A “major breakthrough” in understanding how glucose uptake is stimulated in brown fat could be used to develop new medications for type 2 diabetes, according to a new study published in the Journal of Cell Biology.
The researchers, from Stockholm University in Sweden, say they have uncovered a new mechanism that encourages glucose uptake in brown fat. They explain that brown fat’s main function is to create heat by burning fat and sugar.
By using this new knowledge, the researchers say they may be able to stimulate this signalling pathway with drugs, lowering blood sugar levels and potentially even curing type 2 diabetes.
Currently, there is no definitive treatment or cure for type 2 diabetes, a disease that affects more than 382 million people worldwide.
In a person with the condition, the body’s tissues are unable to respond to insulin, rendering them unable to take up sugar from the blood. Because insulin is released after eating to regulate blood sugar, when the insulin signal no longer functions properly, blood sugar levels rise.
Very high blood sugar levels are dangerous to organs in the body and can lead to heart disease, kidney failure, blindness, peripheral nervous system damage, amputations and even early death.
However, in their latest study, the researchers – led by Prof. Tore Bengtsson of Stockholm University’s Department of Molecular Biosciences – discovered a new signal pathway that differs from the one triggered by insulin.
“This means that the signal pathway in brown fat can most likely be activated even in patients with type 2 diabetes, where the insulin signalling is impaired,” says Prof. Bengtsson.
The researchers explain that brown fat is active in adults, acting as one of the bodily tissues that can be encouraged to take up large amounts of glucose from the bloodstream to use as a fuel source to create body heat.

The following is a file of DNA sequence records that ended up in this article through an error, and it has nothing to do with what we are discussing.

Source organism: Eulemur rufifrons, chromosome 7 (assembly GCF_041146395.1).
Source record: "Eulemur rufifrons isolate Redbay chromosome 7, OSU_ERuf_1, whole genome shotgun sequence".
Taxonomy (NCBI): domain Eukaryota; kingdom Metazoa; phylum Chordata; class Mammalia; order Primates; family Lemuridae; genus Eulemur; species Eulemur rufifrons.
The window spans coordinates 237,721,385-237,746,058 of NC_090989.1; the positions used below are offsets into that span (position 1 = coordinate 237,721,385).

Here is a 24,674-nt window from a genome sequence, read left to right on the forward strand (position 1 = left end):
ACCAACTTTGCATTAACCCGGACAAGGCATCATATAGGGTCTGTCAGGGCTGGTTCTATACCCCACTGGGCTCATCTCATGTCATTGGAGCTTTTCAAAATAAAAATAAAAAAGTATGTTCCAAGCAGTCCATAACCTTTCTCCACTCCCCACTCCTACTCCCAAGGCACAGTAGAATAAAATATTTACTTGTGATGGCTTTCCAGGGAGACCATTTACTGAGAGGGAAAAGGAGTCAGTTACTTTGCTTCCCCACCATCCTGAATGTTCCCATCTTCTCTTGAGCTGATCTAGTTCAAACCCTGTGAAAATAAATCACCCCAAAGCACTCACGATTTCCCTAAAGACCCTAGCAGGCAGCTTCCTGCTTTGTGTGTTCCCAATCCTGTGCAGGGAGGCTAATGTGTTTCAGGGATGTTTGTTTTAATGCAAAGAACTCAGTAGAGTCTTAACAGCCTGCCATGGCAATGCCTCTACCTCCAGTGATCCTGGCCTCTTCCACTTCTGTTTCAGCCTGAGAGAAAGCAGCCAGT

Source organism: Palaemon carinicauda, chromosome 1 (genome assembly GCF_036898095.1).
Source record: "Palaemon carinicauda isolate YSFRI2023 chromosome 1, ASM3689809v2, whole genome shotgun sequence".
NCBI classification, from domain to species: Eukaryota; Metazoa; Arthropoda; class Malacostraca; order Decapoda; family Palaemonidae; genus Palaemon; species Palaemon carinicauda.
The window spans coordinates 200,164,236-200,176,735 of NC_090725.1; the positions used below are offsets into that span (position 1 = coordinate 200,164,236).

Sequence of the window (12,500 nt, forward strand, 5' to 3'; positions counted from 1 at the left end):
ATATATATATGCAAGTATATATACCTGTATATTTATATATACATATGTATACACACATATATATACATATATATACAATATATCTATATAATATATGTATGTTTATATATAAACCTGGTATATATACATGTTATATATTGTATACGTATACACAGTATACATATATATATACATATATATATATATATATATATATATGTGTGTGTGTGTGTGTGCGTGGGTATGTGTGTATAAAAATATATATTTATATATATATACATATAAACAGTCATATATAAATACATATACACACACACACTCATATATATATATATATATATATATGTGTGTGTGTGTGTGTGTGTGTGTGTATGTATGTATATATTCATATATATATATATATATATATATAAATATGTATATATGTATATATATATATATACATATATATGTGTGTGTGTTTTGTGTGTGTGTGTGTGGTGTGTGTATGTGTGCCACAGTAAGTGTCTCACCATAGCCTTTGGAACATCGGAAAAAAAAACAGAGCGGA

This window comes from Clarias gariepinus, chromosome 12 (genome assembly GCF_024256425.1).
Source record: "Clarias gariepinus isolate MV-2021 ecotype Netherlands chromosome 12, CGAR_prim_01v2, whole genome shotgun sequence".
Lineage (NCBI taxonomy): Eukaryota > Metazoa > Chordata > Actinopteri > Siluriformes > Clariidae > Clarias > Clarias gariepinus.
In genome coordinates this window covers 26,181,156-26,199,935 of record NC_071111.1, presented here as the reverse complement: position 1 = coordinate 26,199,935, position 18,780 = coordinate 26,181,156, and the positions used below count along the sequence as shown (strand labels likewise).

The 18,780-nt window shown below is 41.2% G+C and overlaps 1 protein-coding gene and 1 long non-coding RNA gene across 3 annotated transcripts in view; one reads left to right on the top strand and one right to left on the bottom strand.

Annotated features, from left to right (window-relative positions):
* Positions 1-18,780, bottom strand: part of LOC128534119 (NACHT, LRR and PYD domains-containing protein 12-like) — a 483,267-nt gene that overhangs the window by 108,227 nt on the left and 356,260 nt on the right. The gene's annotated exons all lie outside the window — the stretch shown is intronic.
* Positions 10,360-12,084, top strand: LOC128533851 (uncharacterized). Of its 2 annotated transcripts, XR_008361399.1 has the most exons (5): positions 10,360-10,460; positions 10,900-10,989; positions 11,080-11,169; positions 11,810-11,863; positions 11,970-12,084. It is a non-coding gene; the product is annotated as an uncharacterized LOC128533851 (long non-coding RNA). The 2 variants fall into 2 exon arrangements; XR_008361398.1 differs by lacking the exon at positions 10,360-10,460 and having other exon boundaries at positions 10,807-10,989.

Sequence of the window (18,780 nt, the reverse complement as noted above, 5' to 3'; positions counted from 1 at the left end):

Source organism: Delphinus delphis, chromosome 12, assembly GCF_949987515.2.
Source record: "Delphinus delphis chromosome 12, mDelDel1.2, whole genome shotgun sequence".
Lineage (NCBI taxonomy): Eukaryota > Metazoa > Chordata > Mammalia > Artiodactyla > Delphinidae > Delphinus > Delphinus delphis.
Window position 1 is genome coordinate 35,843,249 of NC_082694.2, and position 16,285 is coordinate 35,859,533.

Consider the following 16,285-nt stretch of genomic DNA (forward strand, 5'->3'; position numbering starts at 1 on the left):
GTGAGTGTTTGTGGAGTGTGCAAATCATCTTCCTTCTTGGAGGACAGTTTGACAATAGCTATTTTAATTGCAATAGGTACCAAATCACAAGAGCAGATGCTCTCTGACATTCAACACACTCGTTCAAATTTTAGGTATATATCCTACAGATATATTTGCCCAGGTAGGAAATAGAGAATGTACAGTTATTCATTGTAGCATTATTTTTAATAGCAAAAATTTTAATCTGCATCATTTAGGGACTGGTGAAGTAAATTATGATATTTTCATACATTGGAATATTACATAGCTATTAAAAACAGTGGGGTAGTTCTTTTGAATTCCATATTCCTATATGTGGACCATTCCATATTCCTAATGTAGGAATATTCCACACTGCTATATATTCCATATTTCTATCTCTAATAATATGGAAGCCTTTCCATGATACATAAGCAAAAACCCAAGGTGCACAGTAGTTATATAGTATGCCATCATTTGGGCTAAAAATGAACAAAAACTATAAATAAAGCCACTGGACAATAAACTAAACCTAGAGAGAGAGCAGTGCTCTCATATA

As such, increasing the uptake of glucose in brown fat can quickly decrease blood sugar levels, they say.
Commenting on their findings, Prof. Bengtsson says:
”Our study shows that the body’s own stress hormones, epinephrine and norepinephrine, increase the uptake of glucose in brown fat. Epinephrine and norepinephrine can affect almost all our bodily organs by binding to receptors on the surface of a cell.”
He adds that they have shown the mechanism through which “adrenergic receptors” – found on brown fat – encourage the uptake of glucose.
“This is completely new and ground-breaking research,” he says.
The next step is to investigate how stimulating the pathway could affect glucose homeostasis in rodents, creating a potentially effective treatment for both type 2 diabetes and obesity. Prof. Bengtsson and his team are now looking into exploring this possibility.
In the US, type 2 diabetes accounts for 90-95% of diabetes cases, and it is typically linked with older age, obesity, physical inactivity, and family and personal history. Type 2 diabetes can be prevented by making healthy food choices, exercising and losing weight. Though it can be controlled with these same activities, insulin or oral medication is often necessary.
Medical News Today recently reported on a new clinical trial set to investigate whether a common blood pressure drug could reverse type 1 diabetes in humans.
Additionally, for American Diabetes Month, we presented a feature on spotting the signs of child diabetes.